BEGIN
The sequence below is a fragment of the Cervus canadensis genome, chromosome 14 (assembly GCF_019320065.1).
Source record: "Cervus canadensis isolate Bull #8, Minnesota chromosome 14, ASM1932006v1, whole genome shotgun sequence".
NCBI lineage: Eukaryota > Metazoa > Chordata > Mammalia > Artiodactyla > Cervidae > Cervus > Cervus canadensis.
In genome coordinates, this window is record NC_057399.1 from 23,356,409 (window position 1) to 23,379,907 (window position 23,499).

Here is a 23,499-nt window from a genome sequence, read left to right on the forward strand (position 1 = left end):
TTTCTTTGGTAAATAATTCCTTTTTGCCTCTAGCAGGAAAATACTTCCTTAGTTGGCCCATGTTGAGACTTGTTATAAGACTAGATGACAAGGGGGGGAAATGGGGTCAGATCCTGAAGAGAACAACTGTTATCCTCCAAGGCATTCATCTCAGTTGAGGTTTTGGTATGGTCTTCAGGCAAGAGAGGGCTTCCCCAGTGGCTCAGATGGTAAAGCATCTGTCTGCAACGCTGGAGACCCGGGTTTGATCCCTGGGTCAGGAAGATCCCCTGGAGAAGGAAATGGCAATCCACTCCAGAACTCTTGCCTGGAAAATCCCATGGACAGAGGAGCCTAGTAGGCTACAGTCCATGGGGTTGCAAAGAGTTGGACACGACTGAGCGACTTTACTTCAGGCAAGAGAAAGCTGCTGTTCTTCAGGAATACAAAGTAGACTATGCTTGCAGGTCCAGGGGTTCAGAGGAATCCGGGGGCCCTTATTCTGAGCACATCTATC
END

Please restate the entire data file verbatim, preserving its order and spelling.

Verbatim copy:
The sequence below is a fragment of the Cervus canadensis genome, chromosome 14 (assembly GCF_019320065.1).
Source record: "Cervus canadensis isolate Bull #8, Minnesota chromosome 14, ASM1932006v1, whole genome shotgun sequence".
NCBI lineage: Eukaryota > Metazoa > Chordata > Mammalia > Artiodactyla > Cervidae > Cervus > Cervus canadensis.
In genome coordinates, this window is record NC_057399.1 from 23,356,409 (window position 1) to 23,379,907 (window position 23,499).

Here is a 23,499-nt window from a genome sequence, read left to right on the forward strand (position 1 = left end):
TTTCTTTGGTAAATAATTCCTTTTTGCCTCTAGCAGGAAAATACTTCCTTAGTTGGCCCATGTTGAGACTTGTTATAAGACTAGATGACAAGGGGGGGAAATGGGGTCAGATCCTGAAGAGAACAACTGTTATCCTCCAAGGCATTCATCTCAGTTGAGGTTTTGGTATGGTCTTCAGGCAAGAGAGGGCTTCCCCAGTGGCTCAGATGGTAAAGCATCTGTCTGCAACGCTGGAGACCCGGGTTTGATCCCTGGGTCAGGAAGATCCCCTGGAGAAGGAAATGGCAATCCACTCCAGAACTCTTGCCTGGAAAATCCCATGGACAGAGGAGCCTAGTAGGCTACAGTCCATGGGGTTGCAAAGAGTTGGACACGACTGAGCGACTTTACTTCAGGCAAGAGAAAGCTGCTGTTCTTCAGGAATACAAAGTAGACTATGCTTGCAGGTCCAGGGGTTCAGAGGAATCCGGGGGCCCTTATTCTGAGCACATCTATC